Oct 11, 2016

Crisis: Trump's Quote, On Economics, Trumpian Gutter, Clinton Leads, Trumpian Insanity
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"When You're a Star…You Can Do Anything"
2. The Nobel Prize in Economics Is a Force for Market

3. Trump Takes Second Presidential Debate Into the

4. Post-Lewd Tape Poll Shows Clinton With Double-Digit
     Lead Over Trump

5. The Age of Decline, Apple Pie, and America's Chosen
     Suicide Bomber

This is a Nederlog of Tuesday, October 11, 2016.

A. This is a crisis log with 5 items and 5 dotted links: Item 1 is a brief review which does list the precise Trumpian quote ("Grab ’em by the pussy") in context; item 2 is - in fact - about economics, and I list ten points on that "science" (in part to lift the level of the present Nederlog, but I mean everything I say, and what I say seems rather important, for economics); item 3 is about a somewhat decent review of the latest Trumpian bullshit; item 4 is about the poll numbers: it seems Hillary Clinton now has a firm lead; and item 5 is just one quote that has the benefit of nicely summing up reasons why I think the diagnosis of Trump is that he is insane (mad, crazy).

Also, there is an earlier file of today:
Autobio 1993: Een andere betere woning + Elise
This is my autobiography (in Dutch, mostly) about 1993. This wasn't published before.

-- Constant part, for the moment --

B. In case you visit my Dutch site: I do not know, but it may be you need to click/reload twice or more to see any changes I have made. This certainly held for me, but it is possible this was caused by the fact that I am also writing it from my computer.

In any case, I am now (again) updating the opening of my site with the last day it was updated. (And I am very sorry if you have to click/reload several times to see the last update: It is not what I wish, nor how it was. [1]

C. In case you visit my Danish site: It now works again (!), but I do not know how long it will keep working.

I am very sorry, and none of it is due to me. I am simply doing the same things as I did for 20 or for 12 years, that also went well for 20 or for 12 years.

I will keep this introduction until I get three successive days (!!!) in which both providers work correctly. I have not seen that for many months now.


1. "When You're a Star…You Can Do Anything"

The first item today is by Amy Goodman on Democracy Now!:

This starts with the following introduction:

Sunday’s presidential debate between Hillary Clinton and Donald Trump capped an extraordinary weekend that saw top Republicans call on Trump to end his presidential run following the release of a videotape showing Trump boasting about sexually assaulting women. The three-minute video, recorded by NBC’s "Access Hollywood" in 2005, was released Friday by The Washington Post.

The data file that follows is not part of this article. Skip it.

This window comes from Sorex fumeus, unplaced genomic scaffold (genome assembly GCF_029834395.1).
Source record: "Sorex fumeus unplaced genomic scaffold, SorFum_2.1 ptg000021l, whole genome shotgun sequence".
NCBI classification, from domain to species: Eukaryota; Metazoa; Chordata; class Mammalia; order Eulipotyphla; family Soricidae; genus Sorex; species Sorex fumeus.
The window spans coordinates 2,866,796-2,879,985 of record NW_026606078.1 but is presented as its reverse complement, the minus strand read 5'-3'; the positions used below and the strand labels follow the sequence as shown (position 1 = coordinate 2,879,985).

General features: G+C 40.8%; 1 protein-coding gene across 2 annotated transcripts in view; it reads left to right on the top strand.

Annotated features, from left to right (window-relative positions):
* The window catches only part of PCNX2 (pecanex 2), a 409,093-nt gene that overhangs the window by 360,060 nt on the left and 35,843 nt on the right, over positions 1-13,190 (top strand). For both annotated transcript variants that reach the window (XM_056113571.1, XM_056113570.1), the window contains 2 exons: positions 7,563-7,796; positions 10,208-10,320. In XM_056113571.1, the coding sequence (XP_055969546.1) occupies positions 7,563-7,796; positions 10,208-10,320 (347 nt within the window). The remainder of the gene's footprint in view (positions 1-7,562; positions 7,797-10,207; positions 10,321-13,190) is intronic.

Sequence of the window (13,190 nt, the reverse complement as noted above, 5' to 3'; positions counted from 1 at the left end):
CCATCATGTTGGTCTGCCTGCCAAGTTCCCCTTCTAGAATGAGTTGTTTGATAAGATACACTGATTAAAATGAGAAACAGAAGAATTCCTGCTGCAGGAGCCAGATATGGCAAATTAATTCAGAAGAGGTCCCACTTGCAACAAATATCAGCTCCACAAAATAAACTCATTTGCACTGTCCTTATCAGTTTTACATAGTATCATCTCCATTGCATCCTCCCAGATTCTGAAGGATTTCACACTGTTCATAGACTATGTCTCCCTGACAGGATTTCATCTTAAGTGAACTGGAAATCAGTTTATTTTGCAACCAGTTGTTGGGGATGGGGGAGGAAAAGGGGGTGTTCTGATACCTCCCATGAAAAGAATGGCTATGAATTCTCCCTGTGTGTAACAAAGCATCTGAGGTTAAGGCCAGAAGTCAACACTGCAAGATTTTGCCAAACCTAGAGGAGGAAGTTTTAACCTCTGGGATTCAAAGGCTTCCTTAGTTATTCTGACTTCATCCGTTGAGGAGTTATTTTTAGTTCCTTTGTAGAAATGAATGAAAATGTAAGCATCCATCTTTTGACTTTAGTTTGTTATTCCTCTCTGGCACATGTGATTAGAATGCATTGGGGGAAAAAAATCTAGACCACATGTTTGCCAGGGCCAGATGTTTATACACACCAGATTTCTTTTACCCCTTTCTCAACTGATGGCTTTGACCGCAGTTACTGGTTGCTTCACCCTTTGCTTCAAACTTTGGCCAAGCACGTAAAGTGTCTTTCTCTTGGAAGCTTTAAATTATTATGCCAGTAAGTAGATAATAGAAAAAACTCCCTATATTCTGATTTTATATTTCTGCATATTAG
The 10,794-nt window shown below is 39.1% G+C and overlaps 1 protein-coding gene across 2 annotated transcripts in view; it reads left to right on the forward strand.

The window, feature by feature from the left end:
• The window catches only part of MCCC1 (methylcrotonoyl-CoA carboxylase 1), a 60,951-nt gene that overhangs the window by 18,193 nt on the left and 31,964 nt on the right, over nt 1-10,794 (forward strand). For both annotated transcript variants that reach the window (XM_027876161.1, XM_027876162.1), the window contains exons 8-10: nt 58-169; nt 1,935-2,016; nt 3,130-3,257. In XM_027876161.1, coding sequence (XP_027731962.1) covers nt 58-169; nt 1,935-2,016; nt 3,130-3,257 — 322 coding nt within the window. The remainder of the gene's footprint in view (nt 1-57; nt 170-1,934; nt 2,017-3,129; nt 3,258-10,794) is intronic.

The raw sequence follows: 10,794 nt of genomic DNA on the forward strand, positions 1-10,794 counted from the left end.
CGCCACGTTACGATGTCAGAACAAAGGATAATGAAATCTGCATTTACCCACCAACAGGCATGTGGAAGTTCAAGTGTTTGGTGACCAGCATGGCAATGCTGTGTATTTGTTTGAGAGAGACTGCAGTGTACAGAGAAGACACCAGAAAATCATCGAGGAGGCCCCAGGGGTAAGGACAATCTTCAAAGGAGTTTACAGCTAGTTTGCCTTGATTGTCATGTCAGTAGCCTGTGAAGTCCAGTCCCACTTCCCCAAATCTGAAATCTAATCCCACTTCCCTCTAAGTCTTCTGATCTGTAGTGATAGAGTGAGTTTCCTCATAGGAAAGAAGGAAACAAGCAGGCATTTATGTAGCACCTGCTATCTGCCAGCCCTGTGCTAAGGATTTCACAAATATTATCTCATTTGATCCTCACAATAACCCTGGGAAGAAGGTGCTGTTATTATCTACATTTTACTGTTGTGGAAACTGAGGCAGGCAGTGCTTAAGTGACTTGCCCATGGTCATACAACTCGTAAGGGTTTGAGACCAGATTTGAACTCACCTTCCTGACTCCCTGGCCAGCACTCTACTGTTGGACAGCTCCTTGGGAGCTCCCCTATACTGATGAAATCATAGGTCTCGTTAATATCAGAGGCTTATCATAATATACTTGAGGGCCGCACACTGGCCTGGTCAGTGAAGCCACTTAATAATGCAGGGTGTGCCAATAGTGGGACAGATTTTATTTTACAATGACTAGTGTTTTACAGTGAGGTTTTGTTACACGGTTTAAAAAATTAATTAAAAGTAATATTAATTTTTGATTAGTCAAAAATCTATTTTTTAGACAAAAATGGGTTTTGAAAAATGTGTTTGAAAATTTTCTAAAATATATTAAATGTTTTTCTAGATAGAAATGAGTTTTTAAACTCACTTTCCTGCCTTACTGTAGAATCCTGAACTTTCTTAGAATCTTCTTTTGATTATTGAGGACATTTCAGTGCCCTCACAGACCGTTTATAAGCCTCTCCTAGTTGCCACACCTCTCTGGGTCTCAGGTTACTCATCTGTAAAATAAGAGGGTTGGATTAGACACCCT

Next, in the original there is a rather long quotation of the video, which you can check out in full using the above dotted link, but I will only quote the relevant bit to show what Trump did say:

DONALD TRUMP: Yeah, that’s her, with the gold. I’ve got to use some Tic Tacs just in case I start kissing her. You know, I’m automatically attracted to beautiful—I just start kissing them. It’s like a magnet. I just kiss. I don’t even wait. And when you’re a star, they let you do it. You can do anything.

BILLY BUSH: Whatever you want.

DONALD TRUMP: Grab ’em by the pussy. You can do anything.

The graphic is not by Trump, but it shows the moral and intellectual level of the presidential candidate, who in my psychologist's opinion speaks like that because he is insane (mad, crazy). In case you doubt this, check out item 5, with lots more Trumpian quotes.

Here is Amy Goodman's comment on the above (which is a lot longer in the original):

AMY GOODMAN: Video footage of Donald Trump from 2005. Trump is now facing a growing number of calls to step down as the Republican Party’s nominee. At least 15 Republican senators, including former Republican presidential nominee John McCain, are now openly opposing Trump’s candidacy. The highest-ranking Republican woman in Congress condemned Trump’s comments. Congressmember Cathy McMorris Rodgers of Washington state said, quote, "It is never appropriate to condone unwanted sexual advances or violence against women. Mr. Trump must realize that it has no place in public or private conversations," she wrote. Donald Trump has rejected calls to step down. Trump’s running mate, Mike Pence, said Saturday, quote, "We pray for his family and look forward to the opportunity he has to show what is in his heart when he goes before the nation tomorrow night," unquote.

There is a lot more in the original, which is recommended.

2. The Nobel Prize in Economics Is a Force for Market Fundamentalism

The second item is by Alexander Reed Kelly on Truthdig:
This starts as follows:
The Nobel Prize in economics, being announced Monday, dignifies those who advocate ceding to private interests the public’s power to ensure the common welfare and legitimizes the destruction their policies create, writes Avner Offer, economics historian at Oxford and co-author of “The Nobel Factor: The Prize in Economics, Social Democracy and the Market Turn,” at The Guardian.